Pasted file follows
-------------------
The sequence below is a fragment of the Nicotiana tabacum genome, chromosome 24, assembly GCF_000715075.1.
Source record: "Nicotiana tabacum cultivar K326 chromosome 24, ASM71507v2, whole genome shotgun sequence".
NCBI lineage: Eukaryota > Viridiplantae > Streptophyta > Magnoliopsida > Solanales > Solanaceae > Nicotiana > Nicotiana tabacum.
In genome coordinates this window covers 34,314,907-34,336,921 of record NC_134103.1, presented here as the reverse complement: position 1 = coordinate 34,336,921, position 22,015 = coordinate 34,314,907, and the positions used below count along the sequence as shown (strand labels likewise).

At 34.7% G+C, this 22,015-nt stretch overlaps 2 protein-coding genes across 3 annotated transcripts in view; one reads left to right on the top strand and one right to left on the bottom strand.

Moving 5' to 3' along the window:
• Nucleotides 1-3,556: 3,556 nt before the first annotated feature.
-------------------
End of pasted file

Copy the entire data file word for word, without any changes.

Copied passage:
The sequence below is a fragment of the Nicotiana tabacum genome, chromosome 24, assembly GCF_000715075.1.
Source record: "Nicotiana tabacum cultivar K326 chromosome 24, ASM71507v2, whole genome shotgun sequence".
NCBI lineage: Eukaryota > Viridiplantae > Streptophyta > Magnoliopsida > Solanales > Solanaceae > Nicotiana > Nicotiana tabacum.
In genome coordinates this window covers 34,314,907-34,336,921 of record NC_134103.1, presented here as the reverse complement: position 1 = coordinate 34,336,921, position 22,015 = coordinate 34,314,907, and the positions used below count along the sequence as shown (strand labels likewise).

At 34.7% G+C, this 22,015-nt stretch overlaps 2 protein-coding genes across 3 annotated transcripts in view; one reads left to right on the top strand and one right to left on the bottom strand.

Moving 5' to 3' along the window:
• Nucleotides 1-3,556: 3,556 nt before the first annotated feature.